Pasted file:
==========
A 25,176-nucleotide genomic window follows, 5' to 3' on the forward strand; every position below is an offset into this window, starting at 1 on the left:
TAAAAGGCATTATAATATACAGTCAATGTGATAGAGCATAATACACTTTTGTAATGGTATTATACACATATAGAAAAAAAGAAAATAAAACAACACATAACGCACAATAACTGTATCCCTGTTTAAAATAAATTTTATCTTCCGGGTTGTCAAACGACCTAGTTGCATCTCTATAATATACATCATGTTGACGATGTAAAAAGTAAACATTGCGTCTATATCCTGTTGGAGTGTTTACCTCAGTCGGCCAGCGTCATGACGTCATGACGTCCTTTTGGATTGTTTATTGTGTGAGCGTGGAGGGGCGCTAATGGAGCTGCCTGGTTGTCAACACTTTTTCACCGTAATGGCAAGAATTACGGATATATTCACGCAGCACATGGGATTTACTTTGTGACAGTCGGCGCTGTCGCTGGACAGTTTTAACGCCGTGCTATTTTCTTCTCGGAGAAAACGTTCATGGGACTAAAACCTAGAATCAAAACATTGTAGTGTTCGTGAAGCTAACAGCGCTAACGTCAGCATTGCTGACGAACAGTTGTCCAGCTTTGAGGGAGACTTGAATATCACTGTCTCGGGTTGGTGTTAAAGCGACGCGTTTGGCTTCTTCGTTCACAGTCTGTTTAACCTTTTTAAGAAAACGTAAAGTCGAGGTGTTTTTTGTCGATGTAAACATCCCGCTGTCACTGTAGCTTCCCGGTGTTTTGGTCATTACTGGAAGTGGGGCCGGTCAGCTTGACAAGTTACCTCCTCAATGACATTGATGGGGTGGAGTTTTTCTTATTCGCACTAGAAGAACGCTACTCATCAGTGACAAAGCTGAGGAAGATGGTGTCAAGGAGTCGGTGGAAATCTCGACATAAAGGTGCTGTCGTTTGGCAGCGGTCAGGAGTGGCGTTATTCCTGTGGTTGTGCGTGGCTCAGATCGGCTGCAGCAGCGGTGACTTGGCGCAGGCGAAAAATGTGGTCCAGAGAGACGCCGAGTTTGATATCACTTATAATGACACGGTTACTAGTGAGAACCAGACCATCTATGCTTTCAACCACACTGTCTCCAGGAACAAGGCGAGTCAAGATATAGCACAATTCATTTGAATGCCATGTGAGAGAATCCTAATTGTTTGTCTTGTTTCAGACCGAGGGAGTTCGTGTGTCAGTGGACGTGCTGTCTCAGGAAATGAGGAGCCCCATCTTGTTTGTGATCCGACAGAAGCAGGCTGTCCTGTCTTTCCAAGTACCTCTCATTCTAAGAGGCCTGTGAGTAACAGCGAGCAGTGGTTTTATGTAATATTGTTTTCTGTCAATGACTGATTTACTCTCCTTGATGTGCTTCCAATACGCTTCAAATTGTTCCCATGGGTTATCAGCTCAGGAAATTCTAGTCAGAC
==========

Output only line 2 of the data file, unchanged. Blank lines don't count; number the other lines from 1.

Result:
TAAAAGGCATTATAATATACAGTCAATGTGATAGAGCATAATACACTTTTGTAATGGTATTATACACATATAGAAAAAAAGAAAATAAAACAACACATAACGCACAATAACTGTATCCCTGTTTAAAATAAATTTTATCTTCCGGGTTGTCAAACGACCTAGTTGCATCTCTATAATATACATCATGTTGACGATGTAAAAAGTAAACATTGCGTCTATATCCTGTTGGAGTGTTTACCTCAGTCGGCCAGCGTCATGACGTCATGACGTCCTTTTGGATTGTTTATTGTGTGAGCGTGGAGGGGCGCTAATGGAGCTGCCTGGTTGTCAACACTTTTTCACCGTAATGGCAAGAATTACGGATATATTCACGCAGCACATGGGATTTACTTTGTGACAGTCGGCGCTGTCGCTGGACAGTTTTAACGCCGTGCTATTTTCTTCTCGGAGAAAACGTTCATGGGACTAAAACCTAGAATCAAAACATTGTAGTGTTCGTGAAGCTAACAGCGCTAACGTCAGCATTGCTGACGAACAGTTGTCCAGCTTTGAGGGAGACTTGAATATCACTGTCTCGGGTTGGTGTTAAAGCGACGCGTTTGGCTTCTTCGTTCACAGTCTGTTTAACCTTTTTAAGAAAACGTAAAGTCGAGGTGTTTTTTGTCGATGTAAACATCCCGCTGTCACTGTAGCTTCCCGGTGTTTTGGTCATTACTGGAAGTGGGGCCGGTCAGCTTGACAAGTTACCTCCTCAATGACATTGATGGGGTGGAGTTTTTCTTATTCGCACTAGAAGAACGCTACTCATCAGTGACAAAGCTGAGGAAGATGGTGTCAAGGAGTCGGTGGAAATCTCGACATAAAGGTGCTGTCGTTTGGCAGCGGTCAGGAGTGGCGTTATTCCTGTGGTTGTGCGTGGCTCAGATCGGCTGCAGCAGCGGTGACTTGGCGCAGGCGAAAAATGTGGTCCAGAGAGACGCCGAGTTTGATATCACTTATAATGACACGGTTACTAGTGAGAACCAGACCATCTATGCTTTCAACCACACTGTCTCCAGGAACAAGGCGAGTCAAGATATAGCACAATTCATTTGAATGCCATGTGAGAGAATCCTAATTGTTTGTCTTGTTTCAGACCGAGGGAGTTCGTGTGTCAGTGGACGTGCTGTCTCAGGAAATGAGGAGCCCCATCTTGTTTGTGATCCGACAGAAGCAGGCTGTCCTGTCTTTCCAAGTACCTCTCATTCTAAGAGGCCTGTGAGTAACAGCGAGCAGTGGTTTTATGTAATATTGTTTTCTGTCAATGACTGATTTACTCTCCTTGATGTGCTTCCAATACGCTTCAAATTGTTCCCATGGGTTATCAGCTCAGGAAATTCTAGTCAGAC